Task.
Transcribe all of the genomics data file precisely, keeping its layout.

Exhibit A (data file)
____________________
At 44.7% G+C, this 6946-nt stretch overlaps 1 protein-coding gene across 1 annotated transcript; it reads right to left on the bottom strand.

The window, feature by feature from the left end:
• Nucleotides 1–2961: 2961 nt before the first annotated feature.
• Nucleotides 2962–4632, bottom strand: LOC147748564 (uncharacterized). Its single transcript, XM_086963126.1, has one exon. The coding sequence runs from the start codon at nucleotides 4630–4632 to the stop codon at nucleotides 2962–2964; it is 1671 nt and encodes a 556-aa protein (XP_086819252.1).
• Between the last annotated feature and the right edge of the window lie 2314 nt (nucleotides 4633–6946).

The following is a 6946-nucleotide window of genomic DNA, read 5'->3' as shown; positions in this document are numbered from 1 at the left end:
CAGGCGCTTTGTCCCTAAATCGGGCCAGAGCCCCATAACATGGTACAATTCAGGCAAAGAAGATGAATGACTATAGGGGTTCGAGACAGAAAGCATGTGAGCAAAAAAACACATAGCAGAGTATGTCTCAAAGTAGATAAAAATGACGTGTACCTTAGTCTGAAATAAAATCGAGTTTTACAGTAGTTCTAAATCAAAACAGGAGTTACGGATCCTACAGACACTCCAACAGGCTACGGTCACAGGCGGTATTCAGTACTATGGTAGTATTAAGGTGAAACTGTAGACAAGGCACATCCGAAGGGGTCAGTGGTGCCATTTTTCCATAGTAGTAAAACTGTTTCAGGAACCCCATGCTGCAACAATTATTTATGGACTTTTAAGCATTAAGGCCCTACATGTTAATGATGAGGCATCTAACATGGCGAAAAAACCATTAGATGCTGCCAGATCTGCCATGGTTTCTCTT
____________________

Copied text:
At 44.7% G+C, this 6946-nt stretch overlaps 1 protein-coding gene across 1 annotated transcript; it reads right to left on the bottom strand.

The window, feature by feature from the left end:
• Nucleotides 1–2961: 2961 nt before the first annotated feature.
• Nucleotides 2962–4632, bottom strand: LOC147748564 (uncharacterized). Its single transcript, XM_086963126.1, has one exon. The coding sequence runs from the start codon at nucleotides 4630–4632 to the stop codon at nucleotides 2962–2964; it is 1671 nt and encodes a 556-aa protein (XP_086819252.1).
• Between the last annotated feature and the right edge of the window lie 2314 nt (nucleotides 4633–6946).

The following is a 6946-nucleotide window of genomic DNA, read 5'->3' as shown; positions in this document are numbered from 1 at the left end:
CAGGCGCTTTGTCCCTAAATCGGGCCAGAGCCCCATAACATGGTACAATTCAGGCAAAGAAGATGAATGACTATAGGGGTTCGAGACAGAAAGCATGTGAGCAAAAAAACACATAGCAGAGTATGTCTCAAAGTAGATAAAAATGACGTGTACCTTAGTCTGAAATAAAATCGAGTTTTACAGTAGTTCTAAATCAAAACAGGAGTTACGGATCCTACAGACACTCCAACAGGCTACGGTCACAGGCGGTATTCAGTACTATGGTAGTATTAAGGTGAAACTGTAGACAAGGCACATCCGAAGGGGTCAGTGGTGCCATTTTTCCATAGTAGTAAAACTGTTTCAGGAACCCCATGCTGCAACAATTATTTATGGACTTTTAAGCATTAAGGCCCTACATGTTAATGATGAGGCATCTAACATGGCGAAAAAACCATTAGATGCTGCCAGATCTGCCATGGTTTCTCTT